Ann Arbor Weather:
Wednesday September 20, 2017
Follow us: facebook twitter RSS feed
Print Comment E-mail

Historic Halls

 

continued

Grandiosely, the nineteenth-century showcases were usually called "opera houses"--though they rarely if ever hosted actual operas. The names conveyed a sense of elegance that allowed townsfolk to feel like cultured inhabitants of bigger cities.

In 1883 Sylvan Township built a new township hall in Chelsea. Not a modest wooden structure in the center of the township, as most such halls were, it was designed as a theater. Still in use today as the Potting Shed at 112 W. Middle, the hall had a stage at the north end with dressing rooms underneath. A steeply pitched balcony overlooked the main floor, which slanted toward the stage. Township functions, mostly those of the treasurer, were relegated to a small office in the front of the hall. Meetings and balloting spread into the rest of the building. For more than a century it was used also for performances and community events. The hall officially opened with a masquerade party, with music by Chelsea's Cornet Band.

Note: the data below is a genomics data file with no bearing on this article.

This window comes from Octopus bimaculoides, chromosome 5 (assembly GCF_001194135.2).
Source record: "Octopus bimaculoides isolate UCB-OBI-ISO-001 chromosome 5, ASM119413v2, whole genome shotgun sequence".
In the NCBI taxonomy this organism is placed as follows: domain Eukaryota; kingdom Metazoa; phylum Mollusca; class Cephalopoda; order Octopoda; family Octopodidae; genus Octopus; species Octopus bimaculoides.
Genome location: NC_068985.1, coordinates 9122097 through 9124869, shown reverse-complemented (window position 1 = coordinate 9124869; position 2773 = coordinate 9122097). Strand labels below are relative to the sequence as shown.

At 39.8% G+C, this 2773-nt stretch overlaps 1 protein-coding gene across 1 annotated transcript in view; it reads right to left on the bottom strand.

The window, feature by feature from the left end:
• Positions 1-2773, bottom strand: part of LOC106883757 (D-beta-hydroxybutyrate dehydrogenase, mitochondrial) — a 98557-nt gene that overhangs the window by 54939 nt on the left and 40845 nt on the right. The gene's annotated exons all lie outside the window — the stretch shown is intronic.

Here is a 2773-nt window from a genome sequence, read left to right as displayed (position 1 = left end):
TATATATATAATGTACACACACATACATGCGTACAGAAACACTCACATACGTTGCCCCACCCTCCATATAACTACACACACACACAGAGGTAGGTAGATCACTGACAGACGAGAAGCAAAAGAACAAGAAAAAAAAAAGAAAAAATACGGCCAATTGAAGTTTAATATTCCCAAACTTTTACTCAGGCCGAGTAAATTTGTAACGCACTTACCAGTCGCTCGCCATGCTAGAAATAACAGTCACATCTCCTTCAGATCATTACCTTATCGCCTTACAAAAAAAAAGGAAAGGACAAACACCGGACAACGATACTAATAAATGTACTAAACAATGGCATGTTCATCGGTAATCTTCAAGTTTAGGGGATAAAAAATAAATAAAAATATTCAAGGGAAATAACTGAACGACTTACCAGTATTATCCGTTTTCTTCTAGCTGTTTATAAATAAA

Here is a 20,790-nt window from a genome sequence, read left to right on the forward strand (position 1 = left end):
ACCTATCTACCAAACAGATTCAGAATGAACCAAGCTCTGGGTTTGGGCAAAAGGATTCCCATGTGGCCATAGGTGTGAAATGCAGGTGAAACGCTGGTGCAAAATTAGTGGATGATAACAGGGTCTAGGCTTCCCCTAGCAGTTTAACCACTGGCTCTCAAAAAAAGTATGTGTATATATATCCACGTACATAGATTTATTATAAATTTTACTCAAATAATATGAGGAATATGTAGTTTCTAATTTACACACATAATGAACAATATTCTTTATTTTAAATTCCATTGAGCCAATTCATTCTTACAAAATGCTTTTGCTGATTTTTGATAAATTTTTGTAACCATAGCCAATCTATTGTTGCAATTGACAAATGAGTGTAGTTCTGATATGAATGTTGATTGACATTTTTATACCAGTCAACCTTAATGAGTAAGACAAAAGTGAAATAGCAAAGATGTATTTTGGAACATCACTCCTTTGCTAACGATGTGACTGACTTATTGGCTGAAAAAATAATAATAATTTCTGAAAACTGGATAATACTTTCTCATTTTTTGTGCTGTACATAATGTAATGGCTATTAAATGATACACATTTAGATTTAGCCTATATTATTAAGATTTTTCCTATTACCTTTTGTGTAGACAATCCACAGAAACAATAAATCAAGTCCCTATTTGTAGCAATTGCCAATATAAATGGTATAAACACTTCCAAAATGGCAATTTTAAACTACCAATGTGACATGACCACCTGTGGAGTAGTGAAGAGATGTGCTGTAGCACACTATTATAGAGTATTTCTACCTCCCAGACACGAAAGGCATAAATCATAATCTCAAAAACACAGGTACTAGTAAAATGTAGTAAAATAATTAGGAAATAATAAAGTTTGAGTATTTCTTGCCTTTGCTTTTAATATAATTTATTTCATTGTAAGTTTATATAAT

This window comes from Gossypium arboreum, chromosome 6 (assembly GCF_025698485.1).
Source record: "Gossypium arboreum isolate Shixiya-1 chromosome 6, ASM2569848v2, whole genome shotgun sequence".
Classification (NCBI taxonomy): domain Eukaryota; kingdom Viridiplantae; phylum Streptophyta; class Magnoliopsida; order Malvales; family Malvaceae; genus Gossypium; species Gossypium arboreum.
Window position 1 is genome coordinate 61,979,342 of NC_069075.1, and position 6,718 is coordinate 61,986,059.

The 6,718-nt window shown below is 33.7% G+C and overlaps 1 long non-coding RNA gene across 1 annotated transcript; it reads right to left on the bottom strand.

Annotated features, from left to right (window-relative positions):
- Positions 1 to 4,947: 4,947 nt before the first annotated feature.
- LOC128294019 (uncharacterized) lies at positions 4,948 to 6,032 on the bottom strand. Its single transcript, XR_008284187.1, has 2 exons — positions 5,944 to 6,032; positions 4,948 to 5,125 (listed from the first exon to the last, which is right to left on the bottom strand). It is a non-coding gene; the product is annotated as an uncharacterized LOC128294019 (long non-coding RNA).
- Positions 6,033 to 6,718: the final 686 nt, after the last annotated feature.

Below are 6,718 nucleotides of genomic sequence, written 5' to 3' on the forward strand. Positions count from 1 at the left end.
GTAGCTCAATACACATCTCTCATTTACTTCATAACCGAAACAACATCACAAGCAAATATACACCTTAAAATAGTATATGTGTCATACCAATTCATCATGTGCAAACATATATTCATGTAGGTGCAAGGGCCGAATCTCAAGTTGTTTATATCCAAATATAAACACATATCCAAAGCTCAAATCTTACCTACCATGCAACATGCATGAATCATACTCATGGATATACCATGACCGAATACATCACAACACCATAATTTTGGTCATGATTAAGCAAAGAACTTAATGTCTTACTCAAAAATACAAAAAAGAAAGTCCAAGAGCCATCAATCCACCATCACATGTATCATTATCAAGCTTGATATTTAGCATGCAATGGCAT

In Dexter, Costello Hall's function as the town's stage was taken over in 1886 by the Dexter Opera House, a modest wooden building converted from a roller-skating rink. After running the rink for two years, tailor Adam Deckert and dentist Samuel Jenny had found it didn't earn them much profit, even with events like races, performances by a skating bear, and necktie parties--where young women made matching aprons and ties, and young men would randomly select a tie and be paired to skate with the matching woman.

Bookmark and Share
previous  ·  1 l 2 l 3 l 4 ... 9 l 10 l 11  ·  next page
all on one page
read more stories here -> Marketplace  l  Culture  l  Community  l  News

You might also like:

Nightspots: Earle
In the Rough at the AACC
While lawyers fight over its future, a suburban golf course goes back to nature.
Cynthia Furlong Reynolds
A2 Jazz Fest
Digging in
arwulf arwulf
Colleges and Universities
Today's Events
Rescue and Advocacy
City Administrator Howard Lazarus
Asking "Why can't we?"
Eve Silberman
Doctor Shortage
Arthritic Ann Arborites are waiting three to five months for an appointment with a rheumatologist.
Jeff Mortimer
Deet Deetle Deet, by Gene Gaunt
Barroom Roots
Jennifer Westwood and the Handsome Devils
James M. Manheim
Arbor Hospice Palliative Care
Senior Living Communties 734-677-0071
spark ann arbor